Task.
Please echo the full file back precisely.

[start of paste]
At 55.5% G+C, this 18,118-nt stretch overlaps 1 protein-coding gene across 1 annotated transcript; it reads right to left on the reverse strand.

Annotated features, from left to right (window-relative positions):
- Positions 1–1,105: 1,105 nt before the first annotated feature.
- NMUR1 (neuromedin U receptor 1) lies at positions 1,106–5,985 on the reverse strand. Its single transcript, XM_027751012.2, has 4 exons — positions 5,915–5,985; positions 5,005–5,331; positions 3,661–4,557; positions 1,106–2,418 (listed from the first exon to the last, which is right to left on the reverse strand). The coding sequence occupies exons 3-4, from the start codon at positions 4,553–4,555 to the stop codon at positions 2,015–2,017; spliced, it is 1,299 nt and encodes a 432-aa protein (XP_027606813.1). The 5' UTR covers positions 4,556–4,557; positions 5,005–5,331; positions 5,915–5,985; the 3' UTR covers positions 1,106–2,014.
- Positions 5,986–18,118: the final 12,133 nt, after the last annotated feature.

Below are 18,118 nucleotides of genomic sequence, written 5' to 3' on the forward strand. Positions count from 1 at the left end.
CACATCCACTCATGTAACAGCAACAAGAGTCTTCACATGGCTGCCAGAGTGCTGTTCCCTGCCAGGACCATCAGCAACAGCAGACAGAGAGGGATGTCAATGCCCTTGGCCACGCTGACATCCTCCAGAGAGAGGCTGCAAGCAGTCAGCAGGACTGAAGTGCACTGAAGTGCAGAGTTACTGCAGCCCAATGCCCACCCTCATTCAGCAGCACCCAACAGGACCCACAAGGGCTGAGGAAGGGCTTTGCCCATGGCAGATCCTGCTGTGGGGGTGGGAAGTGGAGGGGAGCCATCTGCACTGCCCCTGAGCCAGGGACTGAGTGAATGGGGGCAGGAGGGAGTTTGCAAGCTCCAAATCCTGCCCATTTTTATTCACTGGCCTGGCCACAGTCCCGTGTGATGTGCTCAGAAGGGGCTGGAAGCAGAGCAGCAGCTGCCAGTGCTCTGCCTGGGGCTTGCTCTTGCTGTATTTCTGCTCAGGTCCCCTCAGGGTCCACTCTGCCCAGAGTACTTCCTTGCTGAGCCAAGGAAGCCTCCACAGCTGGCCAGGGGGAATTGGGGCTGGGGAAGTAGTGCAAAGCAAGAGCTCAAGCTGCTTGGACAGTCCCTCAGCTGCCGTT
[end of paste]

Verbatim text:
At 55.5% G+C, this 18,118-nt stretch overlaps 1 protein-coding gene across 1 annotated transcript; it reads right to left on the reverse strand.

Annotated features, from left to right (window-relative positions):
- Positions 1–1,105: 1,105 nt before the first annotated feature.
- NMUR1 (neuromedin U receptor 1) lies at positions 1,106–5,985 on the reverse strand. Its single transcript, XM_027751012.2, has 4 exons — positions 5,915–5,985; positions 5,005–5,331; positions 3,661–4,557; positions 1,106–2,418 (listed from the first exon to the last, which is right to left on the reverse strand). The coding sequence occupies exons 3-4, from the start codon at positions 4,553–4,555 to the stop codon at positions 2,015–2,017; spliced, it is 1,299 nt and encodes a 432-aa protein (XP_027606813.1). The 5' UTR covers positions 4,556–4,557; positions 5,005–5,331; positions 5,915–5,985; the 3' UTR covers positions 1,106–2,014.
- Positions 5,986–18,118: the final 12,133 nt, after the last annotated feature.

Below are 18,118 nucleotides of genomic sequence, written 5' to 3' on the forward strand. Positions count from 1 at the left end.
CACATCCACTCATGTAACAGCAACAAGAGTCTTCACATGGCTGCCAGAGTGCTGTTCCCTGCCAGGACCATCAGCAACAGCAGACAGAGAGGGATGTCAATGCCCTTGGCCACGCTGACATCCTCCAGAGAGAGGCTGCAAGCAGTCAGCAGGACTGAAGTGCACTGAAGTGCAGAGTTACTGCAGCCCAATGCCCACCCTCATTCAGCAGCACCCAACAGGACCCACAAGGGCTGAGGAAGGGCTTTGCCCATGGCAGATCCTGCTGTGGGGGTGGGAAGTGGAGGGGAGCCATCTGCACTGCCCCTGAGCCAGGGACTGAGTGAATGGGGGCAGGAGGGAGTTTGCAAGCTCCAAATCCTGCCCATTTTTATTCACTGGCCTGGCCACAGTCCCGTGTGATGTGCTCAGAAGGGGCTGGAAGCAGAGCAGCAGCTGCCAGTGCTCTGCCTGGGGCTTGCTCTTGCTGTATTTCTGCTCAGGTCCCCTCAGGGTCCACTCTGCCCAGAGTACTTCCTTGCTGAGCCAAGGAAGCCTCCACAGCTGGCCAGGGGGAATTGGGGCTGGGGAAGTAGTGCAAAGCAAGAGCTCAAGCTGCTTGGACAGTCCCTCAGCTGCCGTT